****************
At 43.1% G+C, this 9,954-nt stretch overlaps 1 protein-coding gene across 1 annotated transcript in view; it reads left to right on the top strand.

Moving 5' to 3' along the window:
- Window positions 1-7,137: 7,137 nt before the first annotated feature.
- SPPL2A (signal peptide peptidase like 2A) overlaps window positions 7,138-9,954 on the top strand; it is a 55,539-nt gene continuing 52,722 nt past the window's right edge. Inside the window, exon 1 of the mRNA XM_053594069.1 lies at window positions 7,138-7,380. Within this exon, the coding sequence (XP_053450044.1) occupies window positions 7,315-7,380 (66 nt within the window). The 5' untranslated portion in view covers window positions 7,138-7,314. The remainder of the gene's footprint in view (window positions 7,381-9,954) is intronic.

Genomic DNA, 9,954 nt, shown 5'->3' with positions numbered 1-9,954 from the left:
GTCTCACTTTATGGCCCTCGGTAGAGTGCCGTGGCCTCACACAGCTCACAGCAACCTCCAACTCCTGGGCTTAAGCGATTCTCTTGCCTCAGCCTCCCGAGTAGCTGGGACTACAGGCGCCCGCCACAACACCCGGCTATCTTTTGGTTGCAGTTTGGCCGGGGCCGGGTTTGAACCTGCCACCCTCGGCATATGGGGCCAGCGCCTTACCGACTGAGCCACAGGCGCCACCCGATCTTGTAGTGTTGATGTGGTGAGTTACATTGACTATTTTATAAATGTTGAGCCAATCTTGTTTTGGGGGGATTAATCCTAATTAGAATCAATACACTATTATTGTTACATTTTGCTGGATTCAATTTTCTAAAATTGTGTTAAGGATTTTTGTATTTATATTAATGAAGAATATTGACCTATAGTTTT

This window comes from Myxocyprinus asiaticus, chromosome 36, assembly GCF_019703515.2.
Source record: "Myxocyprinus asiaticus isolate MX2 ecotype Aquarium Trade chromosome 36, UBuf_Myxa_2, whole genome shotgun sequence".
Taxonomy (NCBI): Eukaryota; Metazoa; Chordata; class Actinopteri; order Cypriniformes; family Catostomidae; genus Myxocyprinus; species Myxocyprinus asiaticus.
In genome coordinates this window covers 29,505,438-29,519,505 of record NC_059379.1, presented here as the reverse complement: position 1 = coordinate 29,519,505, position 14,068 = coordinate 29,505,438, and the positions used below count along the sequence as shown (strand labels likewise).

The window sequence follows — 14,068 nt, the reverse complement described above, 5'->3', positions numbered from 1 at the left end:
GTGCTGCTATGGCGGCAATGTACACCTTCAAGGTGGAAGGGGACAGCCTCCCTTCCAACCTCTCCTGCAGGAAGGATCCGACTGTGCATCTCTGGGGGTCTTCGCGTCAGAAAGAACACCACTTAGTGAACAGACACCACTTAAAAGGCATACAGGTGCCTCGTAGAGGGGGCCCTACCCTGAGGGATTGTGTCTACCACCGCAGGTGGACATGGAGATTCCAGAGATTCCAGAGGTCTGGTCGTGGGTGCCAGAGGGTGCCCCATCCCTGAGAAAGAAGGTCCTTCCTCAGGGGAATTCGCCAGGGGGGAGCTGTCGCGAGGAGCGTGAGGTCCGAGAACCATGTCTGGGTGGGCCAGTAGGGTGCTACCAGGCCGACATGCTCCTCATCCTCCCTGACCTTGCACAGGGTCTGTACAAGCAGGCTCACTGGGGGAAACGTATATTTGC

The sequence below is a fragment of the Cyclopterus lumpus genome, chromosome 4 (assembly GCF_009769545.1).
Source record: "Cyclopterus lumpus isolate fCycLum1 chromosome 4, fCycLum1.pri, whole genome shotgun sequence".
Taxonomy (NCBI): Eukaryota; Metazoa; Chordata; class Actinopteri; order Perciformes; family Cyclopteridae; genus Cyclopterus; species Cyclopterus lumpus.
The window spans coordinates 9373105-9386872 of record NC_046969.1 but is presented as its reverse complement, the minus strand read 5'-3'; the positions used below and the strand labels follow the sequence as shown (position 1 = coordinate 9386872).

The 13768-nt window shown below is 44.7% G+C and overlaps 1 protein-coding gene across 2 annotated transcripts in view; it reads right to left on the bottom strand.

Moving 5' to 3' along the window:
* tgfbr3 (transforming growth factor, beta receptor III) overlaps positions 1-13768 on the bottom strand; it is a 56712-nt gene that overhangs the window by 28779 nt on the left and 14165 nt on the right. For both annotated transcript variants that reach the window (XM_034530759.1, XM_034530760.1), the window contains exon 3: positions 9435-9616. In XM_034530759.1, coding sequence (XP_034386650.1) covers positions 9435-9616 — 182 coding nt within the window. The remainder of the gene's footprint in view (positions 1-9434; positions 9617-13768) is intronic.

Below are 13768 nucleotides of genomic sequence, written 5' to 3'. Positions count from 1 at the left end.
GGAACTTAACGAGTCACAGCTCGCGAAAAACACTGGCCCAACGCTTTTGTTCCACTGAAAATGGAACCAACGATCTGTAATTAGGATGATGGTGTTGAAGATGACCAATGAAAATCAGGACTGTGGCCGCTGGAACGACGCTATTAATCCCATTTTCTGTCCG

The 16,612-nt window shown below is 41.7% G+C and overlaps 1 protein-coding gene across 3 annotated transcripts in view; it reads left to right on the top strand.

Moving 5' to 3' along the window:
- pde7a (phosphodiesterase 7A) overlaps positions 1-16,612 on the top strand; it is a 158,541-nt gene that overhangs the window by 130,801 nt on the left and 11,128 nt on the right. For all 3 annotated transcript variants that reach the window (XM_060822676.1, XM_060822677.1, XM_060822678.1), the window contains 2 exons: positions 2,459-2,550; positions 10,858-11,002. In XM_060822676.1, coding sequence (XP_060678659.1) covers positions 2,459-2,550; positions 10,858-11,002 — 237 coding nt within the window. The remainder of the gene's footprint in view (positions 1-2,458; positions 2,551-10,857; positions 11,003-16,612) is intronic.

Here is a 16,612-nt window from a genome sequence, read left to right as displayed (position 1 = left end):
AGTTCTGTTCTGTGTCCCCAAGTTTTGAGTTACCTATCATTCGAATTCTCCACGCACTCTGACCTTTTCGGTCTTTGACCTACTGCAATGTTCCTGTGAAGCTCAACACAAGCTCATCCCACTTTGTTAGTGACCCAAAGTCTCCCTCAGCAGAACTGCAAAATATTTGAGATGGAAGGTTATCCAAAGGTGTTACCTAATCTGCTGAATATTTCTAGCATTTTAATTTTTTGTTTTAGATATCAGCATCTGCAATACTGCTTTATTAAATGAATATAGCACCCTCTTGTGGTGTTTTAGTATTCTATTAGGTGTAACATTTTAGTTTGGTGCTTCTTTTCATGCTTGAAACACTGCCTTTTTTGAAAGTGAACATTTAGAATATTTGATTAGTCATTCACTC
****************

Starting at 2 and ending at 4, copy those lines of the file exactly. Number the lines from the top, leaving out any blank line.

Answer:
Moving 5' to 3' along the window:
- Window positions 1-7,137: 7,137 nt before the first annotated feature.
- SPPL2A (signal peptide peptidase like 2A) overlaps window positions 7,138-9,954 on the top strand; it is a 55,539-nt gene continuing 52,722 nt past the window's right edge. Inside the window, exon 1 of the mRNA XM_053594069.1 lies at window positions 7,138-7,380. Within this exon, the coding sequence (XP_053450044.1) occupies window positions 7,315-7,380 (66 nt within the window). The 5' untranslated portion in view covers window positions 7,138-7,314. The remainder of the gene's footprint in view (window positions 7,381-9,954) is intronic.